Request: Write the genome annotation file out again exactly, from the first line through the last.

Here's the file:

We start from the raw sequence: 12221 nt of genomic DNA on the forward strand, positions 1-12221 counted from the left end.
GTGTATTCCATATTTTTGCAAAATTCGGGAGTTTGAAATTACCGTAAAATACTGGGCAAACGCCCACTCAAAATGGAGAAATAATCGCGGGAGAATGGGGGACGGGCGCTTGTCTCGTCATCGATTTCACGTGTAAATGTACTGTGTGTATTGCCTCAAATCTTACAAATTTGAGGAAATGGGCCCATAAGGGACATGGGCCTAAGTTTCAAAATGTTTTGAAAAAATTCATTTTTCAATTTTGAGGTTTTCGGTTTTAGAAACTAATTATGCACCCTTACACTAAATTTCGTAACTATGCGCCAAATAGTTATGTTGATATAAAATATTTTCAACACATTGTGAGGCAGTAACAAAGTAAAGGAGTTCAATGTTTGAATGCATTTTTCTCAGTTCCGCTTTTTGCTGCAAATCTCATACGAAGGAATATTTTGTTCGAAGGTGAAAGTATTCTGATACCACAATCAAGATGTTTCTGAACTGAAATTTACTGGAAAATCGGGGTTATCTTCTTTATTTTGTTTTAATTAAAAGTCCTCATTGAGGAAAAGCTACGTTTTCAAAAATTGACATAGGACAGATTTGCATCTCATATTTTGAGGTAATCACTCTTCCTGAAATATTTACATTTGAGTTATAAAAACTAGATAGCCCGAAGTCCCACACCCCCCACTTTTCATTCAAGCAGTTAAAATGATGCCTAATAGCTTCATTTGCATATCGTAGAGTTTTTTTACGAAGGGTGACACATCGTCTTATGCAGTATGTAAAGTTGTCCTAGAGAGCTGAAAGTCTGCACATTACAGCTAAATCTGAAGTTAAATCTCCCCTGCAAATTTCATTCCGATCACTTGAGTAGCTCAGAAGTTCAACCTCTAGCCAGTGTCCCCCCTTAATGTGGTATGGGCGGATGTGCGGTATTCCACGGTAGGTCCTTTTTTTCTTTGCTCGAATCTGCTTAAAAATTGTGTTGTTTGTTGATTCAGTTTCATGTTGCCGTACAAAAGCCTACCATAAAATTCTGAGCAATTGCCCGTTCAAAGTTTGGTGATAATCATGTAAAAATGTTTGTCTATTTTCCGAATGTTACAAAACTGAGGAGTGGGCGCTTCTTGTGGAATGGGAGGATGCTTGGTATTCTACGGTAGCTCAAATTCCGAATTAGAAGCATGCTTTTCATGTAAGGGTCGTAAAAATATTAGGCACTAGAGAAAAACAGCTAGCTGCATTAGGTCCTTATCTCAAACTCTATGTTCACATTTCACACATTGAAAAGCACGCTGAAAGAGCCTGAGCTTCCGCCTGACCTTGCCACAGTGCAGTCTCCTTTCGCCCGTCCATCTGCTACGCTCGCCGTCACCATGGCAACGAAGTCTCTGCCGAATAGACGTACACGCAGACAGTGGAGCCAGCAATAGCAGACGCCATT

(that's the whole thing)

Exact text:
We start from the raw sequence: 12221 nt of genomic DNA on the forward strand, positions 1-12221 counted from the left end.
GTGTATTCCATATTTTTGCAAAATTCGGGAGTTTGAAATTACCGTAAAATACTGGGCAAACGCCCACTCAAAATGGAGAAATAATCGCGGGAGAATGGGGGACGGGCGCTTGTCTCGTCATCGATTTCACGTGTAAATGTACTGTGTGTATTGCCTCAAATCTTACAAATTTGAGGAAATGGGCCCATAAGGGACATGGGCCTAAGTTTCAAAATGTTTTGAAAAAATTCATTTTTCAATTTTGAGGTTTTCGGTTTTAGAAACTAATTATGCACCCTTACACTAAATTTCGTAACTATGCGCCAAATAGTTATGTTGATATAAAATATTTTCAACACATTGTGAGGCAGTAACAAAGTAAAGGAGTTCAATGTTTGAATGCATTTTTCTCAGTTCCGCTTTTTGCTGCAAATCTCATACGAAGGAATATTTTGTTCGAAGGTGAAAGTATTCTGATACCACAATCAAGATGTTTCTGAACTGAAATTTACTGGAAAATCGGGGTTATCTTCTTTATTTTGTTTTAATTAAAAGTCCTCATTGAGGAAAAGCTACGTTTTCAAAAATTGACATAGGACAGATTTGCATCTCATATTTTGAGGTAATCACTCTTCCTGAAATATTTACATTTGAGTTATAAAAACTAGATAGCCCGAAGTCCCACACCCCCCACTTTTCATTCAAGCAGTTAAAATGATGCCTAATAGCTTCATTTGCATATCGTAGAGTTTTTTTACGAAGGGTGACACATCGTCTTATGCAGTATGTAAAGTTGTCCTAGAGAGCTGAAAGTCTGCACATTACAGCTAAATCTGAAGTTAAATCTCCCCTGCAAATTTCATTCCGATCACTTGAGTAGCTCAGAAGTTCAACCTCTAGCCAGTGTCCCCCCTTAATGTGGTATGGGCGGATGTGCGGTATTCCACGGTAGGTCCTTTTTTTCTTTGCTCGAATCTGCTTAAAAATTGTGTTGTTTGTTGATTCAGTTTCATGTTGCCGTACAAAAGCCTACCATAAAATTCTGAGCAATTGCCCGTTCAAAGTTTGGTGATAATCATGTAAAAATGTTTGTCTATTTTCCGAATGTTACAAAACTGAGGAGTGGGCGCTTCTTGTGGAATGGGAGGATGCTTGGTATTCTACGGTAGCTCAAATTCCGAATTAGAAGCATGCTTTTCATGTAAGGGTCGTAAAAATATTAGGCACTAGAGAAAAACAGCTAGCTGCATTAGGTCCTTATCTCAAACTCTATGTTCACATTTCACACATTGAAAAGCACGCTGAAAGAGCCTGAGCTTCCGCCTGACCTTGCCACAGTGCAGTCTCCTTTCGCCCGTCCATCTGCTACGCTCGCCGTCACCATGGCAACGAAGTCTCTGCCGAATAGACGTACACGCAGACAGTGGAGCCAGCAATAGCAGACGCCATT